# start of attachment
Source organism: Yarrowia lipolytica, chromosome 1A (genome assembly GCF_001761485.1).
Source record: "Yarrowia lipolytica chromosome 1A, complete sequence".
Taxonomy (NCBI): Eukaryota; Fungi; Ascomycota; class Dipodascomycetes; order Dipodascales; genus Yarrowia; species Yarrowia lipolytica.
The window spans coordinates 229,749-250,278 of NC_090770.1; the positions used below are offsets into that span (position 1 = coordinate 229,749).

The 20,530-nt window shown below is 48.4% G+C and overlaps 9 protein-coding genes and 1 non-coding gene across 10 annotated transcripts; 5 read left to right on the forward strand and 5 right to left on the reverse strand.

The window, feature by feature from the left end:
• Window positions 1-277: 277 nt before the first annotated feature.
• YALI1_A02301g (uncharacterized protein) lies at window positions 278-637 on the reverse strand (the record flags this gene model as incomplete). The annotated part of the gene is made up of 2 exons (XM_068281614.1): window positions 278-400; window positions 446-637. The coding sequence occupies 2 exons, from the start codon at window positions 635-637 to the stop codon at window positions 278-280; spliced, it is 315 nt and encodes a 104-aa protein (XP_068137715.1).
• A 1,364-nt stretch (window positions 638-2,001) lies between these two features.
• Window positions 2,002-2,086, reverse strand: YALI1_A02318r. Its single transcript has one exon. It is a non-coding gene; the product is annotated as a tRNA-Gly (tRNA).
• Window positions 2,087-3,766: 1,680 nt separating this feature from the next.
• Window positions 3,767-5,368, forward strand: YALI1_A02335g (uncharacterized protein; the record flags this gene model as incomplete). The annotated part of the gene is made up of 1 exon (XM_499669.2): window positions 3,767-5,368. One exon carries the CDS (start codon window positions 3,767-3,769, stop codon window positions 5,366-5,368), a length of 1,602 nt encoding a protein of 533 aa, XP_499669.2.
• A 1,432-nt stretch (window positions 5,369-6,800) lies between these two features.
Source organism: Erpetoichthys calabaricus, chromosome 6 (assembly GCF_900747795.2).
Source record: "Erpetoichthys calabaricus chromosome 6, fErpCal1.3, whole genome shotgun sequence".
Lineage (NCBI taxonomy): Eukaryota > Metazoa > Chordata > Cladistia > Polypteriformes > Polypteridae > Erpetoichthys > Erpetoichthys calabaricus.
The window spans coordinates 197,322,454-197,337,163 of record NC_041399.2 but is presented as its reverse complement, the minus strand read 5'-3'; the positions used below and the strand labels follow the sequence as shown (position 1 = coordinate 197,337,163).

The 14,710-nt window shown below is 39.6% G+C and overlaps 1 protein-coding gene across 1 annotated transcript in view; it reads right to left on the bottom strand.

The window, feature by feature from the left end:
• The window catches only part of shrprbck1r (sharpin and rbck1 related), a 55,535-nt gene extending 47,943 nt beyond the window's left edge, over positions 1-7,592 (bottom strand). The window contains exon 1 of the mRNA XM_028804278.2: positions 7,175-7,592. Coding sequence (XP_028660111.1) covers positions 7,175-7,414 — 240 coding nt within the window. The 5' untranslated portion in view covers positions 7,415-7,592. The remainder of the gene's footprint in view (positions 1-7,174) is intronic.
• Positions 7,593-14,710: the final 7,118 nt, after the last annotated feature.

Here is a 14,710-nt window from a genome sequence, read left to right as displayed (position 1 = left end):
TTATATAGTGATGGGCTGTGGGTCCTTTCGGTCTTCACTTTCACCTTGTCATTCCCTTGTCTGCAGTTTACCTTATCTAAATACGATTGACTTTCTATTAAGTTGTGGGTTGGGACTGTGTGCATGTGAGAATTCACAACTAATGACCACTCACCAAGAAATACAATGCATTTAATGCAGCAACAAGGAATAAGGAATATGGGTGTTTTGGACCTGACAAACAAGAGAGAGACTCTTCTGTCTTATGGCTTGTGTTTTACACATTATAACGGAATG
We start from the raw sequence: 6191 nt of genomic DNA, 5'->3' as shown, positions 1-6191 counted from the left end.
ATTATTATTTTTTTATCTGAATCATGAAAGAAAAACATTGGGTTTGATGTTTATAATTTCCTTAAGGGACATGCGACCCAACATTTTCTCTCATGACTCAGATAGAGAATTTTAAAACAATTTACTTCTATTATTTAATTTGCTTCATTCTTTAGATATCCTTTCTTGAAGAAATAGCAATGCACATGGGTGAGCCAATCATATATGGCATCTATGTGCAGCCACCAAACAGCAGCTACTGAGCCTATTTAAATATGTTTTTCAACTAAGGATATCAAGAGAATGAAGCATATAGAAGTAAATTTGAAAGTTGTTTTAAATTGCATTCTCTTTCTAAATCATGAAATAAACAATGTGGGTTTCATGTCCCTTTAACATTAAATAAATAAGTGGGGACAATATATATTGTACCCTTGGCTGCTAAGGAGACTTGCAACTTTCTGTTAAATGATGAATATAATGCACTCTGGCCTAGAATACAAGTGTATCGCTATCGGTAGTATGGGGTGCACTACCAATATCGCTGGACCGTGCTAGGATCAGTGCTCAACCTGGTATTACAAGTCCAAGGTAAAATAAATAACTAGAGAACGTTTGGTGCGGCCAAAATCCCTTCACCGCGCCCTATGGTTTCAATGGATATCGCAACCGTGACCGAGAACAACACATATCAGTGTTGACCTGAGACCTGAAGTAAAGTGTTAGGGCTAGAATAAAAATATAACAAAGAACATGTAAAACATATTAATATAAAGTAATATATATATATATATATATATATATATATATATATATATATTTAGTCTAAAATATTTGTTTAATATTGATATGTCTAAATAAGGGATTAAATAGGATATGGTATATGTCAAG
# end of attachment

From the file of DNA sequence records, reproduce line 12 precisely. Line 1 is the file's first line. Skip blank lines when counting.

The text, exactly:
• Window positions 3,767-5,368, forward strand: YALI1_A02335g (uncharacterized protein; the record flags this gene model as incomplete). The annotated part of the gene is made up of 1 exon (XM_499669.2): window positions 3,767-5,368. One exon carries the CDS (start codon window positions 3,767-3,769, stop codon window positions 5,366-5,368), a length of 1,602 nt encoding a protein of 533 aa, XP_499669.2.